Florida Law for Analog Drugs
Florida Statute Section 893.0356 is often called "Florida's Drug Analog Statute." Originally created in 1987, Florida's Drug Analog Statute is very similar to the federal Controlled Substance Analogue Enforcement Act under 21 U.S.C. § 802(32)(A).
The statute was created in Florida regulate new and emerging substances that are not yet included in one of the five schedules. Under the drug analog statute, it is a crime to possess certain types of new or emerging drugs that are substantially similar to those prohibited by statute.
Under Section 893.0356(5), Florida's Drug Analog Statute requires the controlled substance analog to be treated the same as the highest scheduled controlled substance in Section 893.03, F.S., of which it is an analog, for the purposes of determining criminal penalties.
Attorney for Drug Analog Crimes in Miami, FL
If you were charged with a drug crime involving a new or emerging substance that is not yet listed as a controlled substance under Florida law, then contact an experienced Miami drug crime attorney at Hubbs Law.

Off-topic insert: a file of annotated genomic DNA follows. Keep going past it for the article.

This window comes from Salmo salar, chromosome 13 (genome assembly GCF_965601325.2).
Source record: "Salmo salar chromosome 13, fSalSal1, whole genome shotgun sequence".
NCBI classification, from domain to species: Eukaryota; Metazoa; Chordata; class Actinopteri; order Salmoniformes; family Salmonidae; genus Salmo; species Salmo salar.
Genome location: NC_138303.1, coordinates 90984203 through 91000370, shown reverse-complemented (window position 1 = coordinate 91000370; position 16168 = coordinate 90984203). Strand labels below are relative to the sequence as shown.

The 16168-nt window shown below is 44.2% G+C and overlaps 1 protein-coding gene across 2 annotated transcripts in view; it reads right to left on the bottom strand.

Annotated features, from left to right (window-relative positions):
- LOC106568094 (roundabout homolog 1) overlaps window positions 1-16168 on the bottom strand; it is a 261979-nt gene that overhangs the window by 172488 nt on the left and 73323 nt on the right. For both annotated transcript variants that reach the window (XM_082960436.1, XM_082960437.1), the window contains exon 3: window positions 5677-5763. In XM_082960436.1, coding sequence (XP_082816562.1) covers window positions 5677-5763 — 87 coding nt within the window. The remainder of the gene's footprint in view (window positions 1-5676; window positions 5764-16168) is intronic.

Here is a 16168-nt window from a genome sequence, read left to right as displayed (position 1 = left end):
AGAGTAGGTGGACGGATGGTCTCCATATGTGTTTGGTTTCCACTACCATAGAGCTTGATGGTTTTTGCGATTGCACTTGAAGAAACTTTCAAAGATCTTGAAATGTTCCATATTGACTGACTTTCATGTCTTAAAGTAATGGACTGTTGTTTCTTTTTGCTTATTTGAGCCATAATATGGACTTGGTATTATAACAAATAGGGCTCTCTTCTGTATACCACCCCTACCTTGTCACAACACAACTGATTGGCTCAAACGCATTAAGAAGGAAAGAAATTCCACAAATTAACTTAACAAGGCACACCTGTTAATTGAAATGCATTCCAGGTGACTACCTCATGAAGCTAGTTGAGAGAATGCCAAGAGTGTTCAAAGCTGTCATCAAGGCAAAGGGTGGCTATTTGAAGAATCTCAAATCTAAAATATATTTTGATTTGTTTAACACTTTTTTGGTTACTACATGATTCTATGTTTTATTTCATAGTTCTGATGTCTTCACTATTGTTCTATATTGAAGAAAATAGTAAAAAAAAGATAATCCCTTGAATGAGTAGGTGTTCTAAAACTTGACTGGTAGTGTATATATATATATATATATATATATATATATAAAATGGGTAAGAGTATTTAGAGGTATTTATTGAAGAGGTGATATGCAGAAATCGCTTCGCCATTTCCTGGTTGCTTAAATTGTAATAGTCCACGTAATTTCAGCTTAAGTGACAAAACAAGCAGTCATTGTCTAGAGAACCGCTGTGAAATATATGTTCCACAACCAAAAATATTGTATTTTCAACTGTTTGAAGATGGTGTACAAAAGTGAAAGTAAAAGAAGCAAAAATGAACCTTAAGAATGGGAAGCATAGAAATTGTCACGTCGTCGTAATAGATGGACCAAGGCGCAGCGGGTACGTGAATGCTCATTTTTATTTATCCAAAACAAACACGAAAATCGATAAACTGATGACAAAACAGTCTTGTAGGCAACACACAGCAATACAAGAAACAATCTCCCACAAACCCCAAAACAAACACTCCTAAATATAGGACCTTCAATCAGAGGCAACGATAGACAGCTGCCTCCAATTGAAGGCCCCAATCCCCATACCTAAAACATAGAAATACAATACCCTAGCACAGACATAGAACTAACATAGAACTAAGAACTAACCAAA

E.J. Hubbs is experienced in fighting complex drug cases throughout Miami-Dade County, FL. He understands the science behind the drug testing techniques used by the forensic crime labs in Florida and throughout Miami-Dade County. He knows how to use that knowledge to help you fight the charges.
Florida's Definition of a Controlled Substance Analog
Under Section 893.0356(2)(a), F.S., the term “controlled substance analog” is defined to mean:
- A substance that, due to its chemical structure and potential for abuse, is substantially similar to that of a controlled substance listed in Schedule I or Schedule II of s. 893.03, F.S.; and
- Either has or is represented to have a stimulant, depressant, or hallucinogenic effect on the central nervous system substantially similar to or greater than that of a controlled substance listed in Schedule I or Schedule II of s. 893.03, F.S.
The definition of a "controlled substance analog" under Florida's Drug Analog Statute specifies that the definition does not include:
- any controlled substance;
- any substance to which an investigation exemption applies under s. 505 of the Food, Drug, and Cosmetic Act, 21 U.S.C. § 355, but only to the extent that conduct with respect to the substance is pursuant to such exemption (See Section 893.0356(20)(b), F.S.);
- any compound, mixture, or preparation that contains any controlled substance which is not for administration to a human being or animal, and which is packaged in such form or concentration, or with adulterants or denaturants, so that as packaged it does not present any significant potential for abuse; or
- any substance for which there is an approved new drug application.
This article was last updated on Friday, May 19, 2017.
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